Diving into the Word 5: CROSS-COMMENTARY

So now that I’m studying the Bible more on my own, how do I make sense of it all? Don’t underestimate the power of repeated, detailed reading of the text. The Bible itself is its best commentator. The Bible itself is its best interpreter. What do I mean by that? I mean that the more you read the Gospels, the more the epistles will make sense. The more you read the Old Testament, the more the New Testament will fit together within its framework. Consider some examples:

The Graveyard of Daily Bible Reading: Many people are committed to reading through the Old Testament until they come to Leviticus – the book of what seems like endless instructions about “irrelevant” offerings and priestly duties. But spend some time reading Leviticus alongside the Book of Hebrews, and you’ll find new meaning flowing from those “dry pages” about offerings. The concepts of priesthood and sacrifice will not only make more sense but will also carry great significance for the Christian in our understanding of Jesus and His work as our high priest.

The Book We Are Scared Of: While Leviticus may bore us, Revelation may just overwhelm us. How am I supposed to grasp meaning in the midst of a swarm of locusts with stingers on them…and dragons, abysses, beasts, trumpets, and fire? Now I’m not going to lie to you and tell you that every section of Revelation is easy to understand. But by doing the proper homework, it is an understandable book. The key to unlocking the SYMBOLS that permeate Revelation’s pages is to read through the Old Testament Prophets. Most images used in Revelation are not brand new to the Bible. They have been used before. LOCUSTS are a central image in Joel. BEASTS are part of a vision in Daniel 7.  Zechariah opens with riders on horses of various colors. And the contexts in which these images appear in The Prophets provide major clues as to the meaning of Revelation’s message to Christians.         

Look at All Angles: One of the benefits of having 4 Gospels recording events in the ministry of Jesus is that we often get to see the same event from at least 3 (and sometimes all 4) different angles. Each Gospel writer is emphasizing certain themes in Jesus's teachings and actions, and sometimes one perspective supplements some additional details in the narratives or the dialogue. These different angles do not mean the Gospel writers are contradicting each other. Supplementation does not equate to contradiction. What it does mean is that these 4 perspectives create a more composite picture of the work of Jesus, since we get a panoramic view. So if you have questions about a scene in one Gospel, consult the other Gospels to see their details and the context in which the event occurs within the other books.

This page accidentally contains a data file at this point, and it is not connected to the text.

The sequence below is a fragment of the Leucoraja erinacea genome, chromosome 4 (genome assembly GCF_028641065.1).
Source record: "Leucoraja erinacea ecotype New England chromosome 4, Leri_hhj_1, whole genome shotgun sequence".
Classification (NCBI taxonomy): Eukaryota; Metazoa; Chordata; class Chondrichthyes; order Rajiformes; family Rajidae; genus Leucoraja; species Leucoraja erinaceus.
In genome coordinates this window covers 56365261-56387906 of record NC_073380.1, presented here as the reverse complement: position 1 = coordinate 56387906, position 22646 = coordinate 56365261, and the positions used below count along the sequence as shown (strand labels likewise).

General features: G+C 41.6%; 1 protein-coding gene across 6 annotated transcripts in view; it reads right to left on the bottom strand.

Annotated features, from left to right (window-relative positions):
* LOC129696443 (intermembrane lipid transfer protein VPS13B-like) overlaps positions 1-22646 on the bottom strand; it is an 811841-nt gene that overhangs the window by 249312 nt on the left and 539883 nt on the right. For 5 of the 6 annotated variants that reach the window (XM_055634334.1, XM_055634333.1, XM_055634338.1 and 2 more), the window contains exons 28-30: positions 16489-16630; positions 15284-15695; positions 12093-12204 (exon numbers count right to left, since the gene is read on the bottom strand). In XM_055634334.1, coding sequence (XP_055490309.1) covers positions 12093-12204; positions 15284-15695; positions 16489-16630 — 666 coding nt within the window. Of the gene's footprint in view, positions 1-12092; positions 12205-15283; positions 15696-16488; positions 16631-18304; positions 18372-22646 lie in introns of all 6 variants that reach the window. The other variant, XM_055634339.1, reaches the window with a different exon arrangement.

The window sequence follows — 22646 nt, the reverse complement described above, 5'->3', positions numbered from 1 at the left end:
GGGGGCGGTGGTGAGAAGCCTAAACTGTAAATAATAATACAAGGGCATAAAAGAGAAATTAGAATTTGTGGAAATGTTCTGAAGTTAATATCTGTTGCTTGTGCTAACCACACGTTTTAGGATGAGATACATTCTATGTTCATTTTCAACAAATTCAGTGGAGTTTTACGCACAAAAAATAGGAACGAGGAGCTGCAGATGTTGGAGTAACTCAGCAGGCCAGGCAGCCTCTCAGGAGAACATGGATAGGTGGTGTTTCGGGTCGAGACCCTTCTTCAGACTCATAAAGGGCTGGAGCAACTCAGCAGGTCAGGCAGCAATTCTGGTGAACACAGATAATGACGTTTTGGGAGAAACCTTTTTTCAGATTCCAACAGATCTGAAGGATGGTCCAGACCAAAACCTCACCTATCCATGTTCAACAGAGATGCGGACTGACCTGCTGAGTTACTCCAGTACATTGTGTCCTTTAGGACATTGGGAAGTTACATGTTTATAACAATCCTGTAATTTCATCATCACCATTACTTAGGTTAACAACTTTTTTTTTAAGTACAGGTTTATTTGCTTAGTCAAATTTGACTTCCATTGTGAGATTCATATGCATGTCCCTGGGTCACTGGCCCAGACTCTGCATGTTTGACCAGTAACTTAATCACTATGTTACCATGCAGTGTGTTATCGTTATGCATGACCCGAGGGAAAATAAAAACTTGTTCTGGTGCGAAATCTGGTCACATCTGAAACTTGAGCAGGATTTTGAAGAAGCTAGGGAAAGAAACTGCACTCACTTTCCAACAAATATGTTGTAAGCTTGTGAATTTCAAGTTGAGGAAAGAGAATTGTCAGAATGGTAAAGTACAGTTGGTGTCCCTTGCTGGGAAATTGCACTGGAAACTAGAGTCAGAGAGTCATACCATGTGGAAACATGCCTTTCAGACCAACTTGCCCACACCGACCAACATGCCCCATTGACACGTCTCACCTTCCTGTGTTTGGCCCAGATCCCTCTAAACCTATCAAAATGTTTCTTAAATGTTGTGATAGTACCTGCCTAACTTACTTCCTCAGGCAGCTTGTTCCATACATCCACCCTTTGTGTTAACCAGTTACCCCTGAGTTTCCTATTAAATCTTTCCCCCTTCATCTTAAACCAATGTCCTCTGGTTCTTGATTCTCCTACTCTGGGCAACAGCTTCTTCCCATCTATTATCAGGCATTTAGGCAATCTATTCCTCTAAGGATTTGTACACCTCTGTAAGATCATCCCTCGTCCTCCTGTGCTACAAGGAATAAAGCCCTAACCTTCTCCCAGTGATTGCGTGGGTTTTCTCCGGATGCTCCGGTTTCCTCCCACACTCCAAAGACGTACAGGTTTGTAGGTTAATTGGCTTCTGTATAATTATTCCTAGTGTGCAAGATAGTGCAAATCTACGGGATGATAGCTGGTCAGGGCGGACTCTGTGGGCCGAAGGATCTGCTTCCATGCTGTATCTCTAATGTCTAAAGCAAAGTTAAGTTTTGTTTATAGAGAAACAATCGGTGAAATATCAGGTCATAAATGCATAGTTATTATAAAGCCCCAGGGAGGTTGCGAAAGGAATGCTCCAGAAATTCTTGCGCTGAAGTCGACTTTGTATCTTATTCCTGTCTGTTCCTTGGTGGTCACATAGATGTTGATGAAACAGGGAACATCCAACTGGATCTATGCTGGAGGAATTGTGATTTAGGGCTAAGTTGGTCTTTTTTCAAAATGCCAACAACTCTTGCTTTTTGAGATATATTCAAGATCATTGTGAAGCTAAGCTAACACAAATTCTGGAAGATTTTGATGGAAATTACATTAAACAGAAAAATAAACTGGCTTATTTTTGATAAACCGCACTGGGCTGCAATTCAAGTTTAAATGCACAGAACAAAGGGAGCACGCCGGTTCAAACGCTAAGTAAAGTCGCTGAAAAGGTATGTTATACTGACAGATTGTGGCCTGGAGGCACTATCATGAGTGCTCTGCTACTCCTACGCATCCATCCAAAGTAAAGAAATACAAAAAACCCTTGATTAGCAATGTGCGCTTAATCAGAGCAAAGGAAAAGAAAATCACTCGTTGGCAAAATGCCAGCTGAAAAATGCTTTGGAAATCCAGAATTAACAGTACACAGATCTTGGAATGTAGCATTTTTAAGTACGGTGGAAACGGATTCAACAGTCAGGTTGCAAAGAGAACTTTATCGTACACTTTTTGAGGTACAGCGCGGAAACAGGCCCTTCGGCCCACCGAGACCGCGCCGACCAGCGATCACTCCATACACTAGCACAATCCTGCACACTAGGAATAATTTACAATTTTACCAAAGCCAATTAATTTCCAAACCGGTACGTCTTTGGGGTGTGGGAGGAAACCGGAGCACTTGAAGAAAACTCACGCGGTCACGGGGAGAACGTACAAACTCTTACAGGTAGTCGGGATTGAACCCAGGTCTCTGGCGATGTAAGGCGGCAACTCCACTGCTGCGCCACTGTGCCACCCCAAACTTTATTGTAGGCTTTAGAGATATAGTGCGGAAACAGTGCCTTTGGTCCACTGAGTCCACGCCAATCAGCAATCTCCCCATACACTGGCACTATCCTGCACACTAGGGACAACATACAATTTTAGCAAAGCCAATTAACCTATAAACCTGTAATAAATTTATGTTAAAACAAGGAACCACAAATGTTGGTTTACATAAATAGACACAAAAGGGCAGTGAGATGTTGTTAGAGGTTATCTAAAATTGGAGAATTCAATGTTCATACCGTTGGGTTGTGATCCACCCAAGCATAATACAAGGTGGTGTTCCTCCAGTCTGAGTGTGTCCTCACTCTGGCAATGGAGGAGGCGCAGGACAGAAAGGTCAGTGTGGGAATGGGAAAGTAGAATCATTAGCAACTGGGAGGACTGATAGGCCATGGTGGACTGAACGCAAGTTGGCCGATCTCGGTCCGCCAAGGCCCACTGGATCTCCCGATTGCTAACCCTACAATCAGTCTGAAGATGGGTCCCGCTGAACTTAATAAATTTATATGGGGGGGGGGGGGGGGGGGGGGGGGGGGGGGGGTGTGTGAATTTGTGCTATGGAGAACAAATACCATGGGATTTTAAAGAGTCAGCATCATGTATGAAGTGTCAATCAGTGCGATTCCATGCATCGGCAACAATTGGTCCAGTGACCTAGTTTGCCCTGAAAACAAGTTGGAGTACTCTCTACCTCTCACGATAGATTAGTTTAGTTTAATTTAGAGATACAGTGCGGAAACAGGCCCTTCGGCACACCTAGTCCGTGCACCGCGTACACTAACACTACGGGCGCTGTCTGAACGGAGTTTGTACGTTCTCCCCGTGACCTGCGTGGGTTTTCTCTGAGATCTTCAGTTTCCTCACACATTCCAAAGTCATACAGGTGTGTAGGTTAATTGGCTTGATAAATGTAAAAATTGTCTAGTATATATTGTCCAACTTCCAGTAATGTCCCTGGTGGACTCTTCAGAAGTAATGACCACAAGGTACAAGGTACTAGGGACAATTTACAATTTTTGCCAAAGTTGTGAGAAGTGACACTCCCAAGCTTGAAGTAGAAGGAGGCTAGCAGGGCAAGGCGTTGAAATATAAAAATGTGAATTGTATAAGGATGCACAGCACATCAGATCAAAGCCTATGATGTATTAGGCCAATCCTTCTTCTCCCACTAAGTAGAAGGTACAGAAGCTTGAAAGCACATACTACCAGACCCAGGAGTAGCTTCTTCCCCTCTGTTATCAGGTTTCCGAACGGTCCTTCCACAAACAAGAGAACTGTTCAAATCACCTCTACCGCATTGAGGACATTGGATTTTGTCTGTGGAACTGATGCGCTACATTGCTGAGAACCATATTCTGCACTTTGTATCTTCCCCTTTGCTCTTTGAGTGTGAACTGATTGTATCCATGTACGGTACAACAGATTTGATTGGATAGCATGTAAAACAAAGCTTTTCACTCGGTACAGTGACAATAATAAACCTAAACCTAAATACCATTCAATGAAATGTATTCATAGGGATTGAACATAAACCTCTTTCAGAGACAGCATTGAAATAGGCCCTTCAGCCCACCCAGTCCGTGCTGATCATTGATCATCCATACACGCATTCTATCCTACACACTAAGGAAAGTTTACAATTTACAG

Make Friends With the Cross-Reference: Find a Bible that contains some “cross-references” (usually either in the margin or footer of a page...or through certain Bible apps). These are other passages that use some of the same words and phrases. They may contain clues to the meaning of the text you’re currently studying. Let Scripture commentate on Scripture.  

The Danger: While cross-referencing to look for what the rest of the Bible could tell me about the meaning of my passage is always helpful and sometimes necessary, my FIRST focus should be just in the passage I'm reading. CONTEXT is the first key to interpretation.

     1) Use your 20/20 vision (20 verses before, 20 verses after) to see how the scene/verse you're examining fits into the surrounding passages. If I'm reading the words of one of Job's friends like Eliphaz and forget that he is the one speaking and not God Himself, I may end up with some skewed views on sin and suffering.

     2)Then ask yourself how it fits into the book as a whole. If I'm reading Matthew 6:22-23 and read of an eye either being clear or bad, that sounds like a strange image to be used by Jesus in a context about "treasure." While my 20/20 vision should tell me that this teaching has something to do with material possessions (the subject of the verses before and after), maybe other parts of the same book (the Gospel of Matthew) could help me understand this image better. If I write down my question and read the rest of the book, I find a powerful clue in Matthew 20:15, which says that an "evil eye" is envious when someone else is generous. The conclusion for both passages? A good and clear eye belongs to one who is generous toward others. We have just allowed Scripture to be its own commentator and interpreter.

     3) After looking for clues in the immediate context and the entire book in which your passage occurs, then consult other parallel or connecting passages. So how do I determine if there are legitimate connections to passages in other books? Look for similar VOCABULARY. The passage may be quoting or at least echoing another text. Your passage will contain truth about a biblical topic...but not always the whole truth. Looking for the "whole counsel of God" (Acts 20:27) is a vital task for a Bible student before settling on a hard and fast doctrine.

As you read through the Bible multiple times, you'll be surprised by how much more you will see and learn each new time through the Scriptures. And the main reason this happens is because God designed the Canon of Scripture to be its own best commentator. So let it speak.

 

To His Glory,

 

Caleb Cochran

Preaching & Outreach Minister

Rockville, MD

 

Photo credit: diana_robinson / Foter / CC BY-ND